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Android SDK Now Proprietary, Even Less 'Free'

Android SDK Now Proprietary, Even Less ‘Free’

| On 04, Jan 2013

Google’s mobile operating system is wholesome and good because it is free and open source? Not anymore and now even less so as Google. The “don’t be evil” company had indeed become “the man.” Yes, boys and girls, the Android SDK is now quite proprietary, but there is a measure of hope in a fresh SDK that could supplant — in some way or fashion? — Google’s official Android kit.

Enough folks to make a little noise are getting behind Replicant, a free fork of Android, and the attendant Replicant SDK 4.0, but these things rarely (ever?) turn out well.

That smidgeon of goodish news is offset by Mountain View’s latest pronouncement — here’s a quote of Google’s freshly updated Android SDK terms and conditions:

3.2 You agree that Google or third parties own all legal right, title and interest in and to the SDK, including any Intellectual Property Rights that subsist in the SDK. “Intellectual Property Rights” means any and all rights under patent law, copyright law, trade secret law, trademark law, and any and all other proprietary rights. Google reserves all rights not expressly granted to you.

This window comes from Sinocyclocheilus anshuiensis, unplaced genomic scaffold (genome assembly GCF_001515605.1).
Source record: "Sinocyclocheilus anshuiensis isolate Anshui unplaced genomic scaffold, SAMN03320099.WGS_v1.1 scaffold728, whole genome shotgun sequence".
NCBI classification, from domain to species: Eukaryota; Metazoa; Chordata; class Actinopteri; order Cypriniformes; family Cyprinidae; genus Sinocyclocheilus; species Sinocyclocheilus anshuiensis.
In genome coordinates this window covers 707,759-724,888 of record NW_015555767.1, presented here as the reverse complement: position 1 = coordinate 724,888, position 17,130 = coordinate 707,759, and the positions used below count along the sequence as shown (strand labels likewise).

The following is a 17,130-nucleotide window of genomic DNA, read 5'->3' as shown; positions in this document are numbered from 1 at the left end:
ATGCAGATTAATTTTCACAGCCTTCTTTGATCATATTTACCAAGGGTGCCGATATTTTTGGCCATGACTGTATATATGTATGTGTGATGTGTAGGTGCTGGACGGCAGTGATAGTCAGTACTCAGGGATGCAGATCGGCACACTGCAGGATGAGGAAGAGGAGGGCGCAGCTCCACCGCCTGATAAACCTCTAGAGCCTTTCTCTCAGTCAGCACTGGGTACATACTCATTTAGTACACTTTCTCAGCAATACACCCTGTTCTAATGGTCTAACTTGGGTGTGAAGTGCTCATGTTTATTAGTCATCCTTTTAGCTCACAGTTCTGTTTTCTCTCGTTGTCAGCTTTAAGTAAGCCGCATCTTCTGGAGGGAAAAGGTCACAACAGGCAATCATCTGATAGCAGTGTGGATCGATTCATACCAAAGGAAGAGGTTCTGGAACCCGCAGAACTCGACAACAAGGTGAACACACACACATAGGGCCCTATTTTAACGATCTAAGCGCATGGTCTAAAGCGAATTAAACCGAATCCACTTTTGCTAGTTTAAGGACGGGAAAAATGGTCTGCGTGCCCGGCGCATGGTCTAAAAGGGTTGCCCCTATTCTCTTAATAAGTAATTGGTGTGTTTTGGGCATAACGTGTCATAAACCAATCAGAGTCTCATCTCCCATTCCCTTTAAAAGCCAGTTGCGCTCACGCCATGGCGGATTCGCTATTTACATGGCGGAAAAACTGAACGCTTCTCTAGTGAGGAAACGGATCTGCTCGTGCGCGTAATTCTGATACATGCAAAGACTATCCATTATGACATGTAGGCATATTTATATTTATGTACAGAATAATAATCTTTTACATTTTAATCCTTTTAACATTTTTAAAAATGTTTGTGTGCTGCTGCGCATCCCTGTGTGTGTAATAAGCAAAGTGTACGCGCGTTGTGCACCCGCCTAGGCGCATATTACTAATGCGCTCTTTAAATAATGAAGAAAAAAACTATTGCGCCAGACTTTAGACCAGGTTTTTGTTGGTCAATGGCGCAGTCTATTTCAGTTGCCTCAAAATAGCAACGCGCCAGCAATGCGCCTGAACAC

3.3 You may not use the SDK for any purpose not expressly permitted by this License Agreement. Except to the extent required by applicable third party licenses, you may not: (a) copy (except for backup purposes), modify, adapt, redistribute, decompile, reverse engineer, disassemble, or create derivative works of the SDK or any part of the SDK; or (b) load any part of the SDK onto a mobile handset or any other hardware device except a personal computer, combine any part of the SDK with other software, or distribute any software or device incorporating a part of the SDK.

3.4 You agree that you will not take any actions that may cause or result in the fragmentation of Android, including but not limited to distributing, participating in the creation of, or promoting in any way a software development kit derived from the SDK.

To use the SDK, you must agree to these new terms and conditions. Apparently, Google is done letting developers fork (with) Android, which is a policy that lies somewhere between illiberal and spawn of satan.

Additionally, if you agree to Google’s T&C, then Replicant is decidedly out of bounds.

So, Android developers and users is Google now too evil to support? Will you now consider Ubuntu, Open webOS or, gawd forbid, Apple’s iOS? Sound off in the comments below…

via Slashdot, image Life Hacker

  • http://twitter.com/JustSomeHuman JustSomeHuman

    Google was forced to do this. The forking (read fragmentation) of the source code was going to lead to the death of Android.

  • Bob Hoskins

    Trading freedom for security and you shall have neither…

  • http://pulse.yahoo.com/_WTHOMHZSMJDKIBZ7CNEPYNWJVM Bob B

    I just wanted to point out that the graphic used above is awesome.

    I’m now seeing the little green droid as “Maximillian” from “The Black Hole.”